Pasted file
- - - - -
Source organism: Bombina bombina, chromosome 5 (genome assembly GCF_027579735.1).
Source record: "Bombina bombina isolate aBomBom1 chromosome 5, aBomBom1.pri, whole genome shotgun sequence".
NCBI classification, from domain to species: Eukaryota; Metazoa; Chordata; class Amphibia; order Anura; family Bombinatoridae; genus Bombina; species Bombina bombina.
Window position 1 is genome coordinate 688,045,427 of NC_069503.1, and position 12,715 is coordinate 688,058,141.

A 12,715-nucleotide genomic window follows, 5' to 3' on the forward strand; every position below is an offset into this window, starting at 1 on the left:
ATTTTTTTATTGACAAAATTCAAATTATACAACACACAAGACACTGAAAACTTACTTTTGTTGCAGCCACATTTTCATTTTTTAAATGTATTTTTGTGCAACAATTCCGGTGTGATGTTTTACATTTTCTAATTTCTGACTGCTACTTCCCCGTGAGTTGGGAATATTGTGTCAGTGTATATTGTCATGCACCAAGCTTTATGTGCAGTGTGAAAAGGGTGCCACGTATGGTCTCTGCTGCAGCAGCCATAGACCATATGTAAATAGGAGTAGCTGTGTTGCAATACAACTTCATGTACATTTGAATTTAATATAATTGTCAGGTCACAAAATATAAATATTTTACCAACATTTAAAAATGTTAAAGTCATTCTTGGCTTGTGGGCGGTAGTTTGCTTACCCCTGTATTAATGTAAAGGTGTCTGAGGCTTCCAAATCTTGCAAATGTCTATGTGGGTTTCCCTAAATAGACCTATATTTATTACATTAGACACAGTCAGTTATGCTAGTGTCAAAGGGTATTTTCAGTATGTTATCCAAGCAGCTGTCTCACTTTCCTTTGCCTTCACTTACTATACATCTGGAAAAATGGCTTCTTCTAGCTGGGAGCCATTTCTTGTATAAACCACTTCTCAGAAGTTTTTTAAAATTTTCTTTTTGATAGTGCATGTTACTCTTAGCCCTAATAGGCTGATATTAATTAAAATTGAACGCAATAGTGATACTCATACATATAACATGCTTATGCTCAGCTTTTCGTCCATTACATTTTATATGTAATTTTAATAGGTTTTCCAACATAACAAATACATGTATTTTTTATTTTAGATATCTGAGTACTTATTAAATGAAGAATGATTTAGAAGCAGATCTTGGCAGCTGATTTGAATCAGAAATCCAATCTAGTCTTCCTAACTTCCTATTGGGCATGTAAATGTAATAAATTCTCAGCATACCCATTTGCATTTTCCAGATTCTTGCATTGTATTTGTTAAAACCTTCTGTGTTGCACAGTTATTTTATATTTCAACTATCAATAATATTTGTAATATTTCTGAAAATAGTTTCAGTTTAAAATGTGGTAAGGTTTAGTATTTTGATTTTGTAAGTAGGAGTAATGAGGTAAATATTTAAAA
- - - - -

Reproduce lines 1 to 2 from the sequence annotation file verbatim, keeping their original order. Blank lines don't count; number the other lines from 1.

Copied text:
Source organism: Bombina bombina, chromosome 5 (genome assembly GCF_027579735.1).
Source record: "Bombina bombina isolate aBomBom1 chromosome 5, aBomBom1.pri, whole genome shotgun sequence".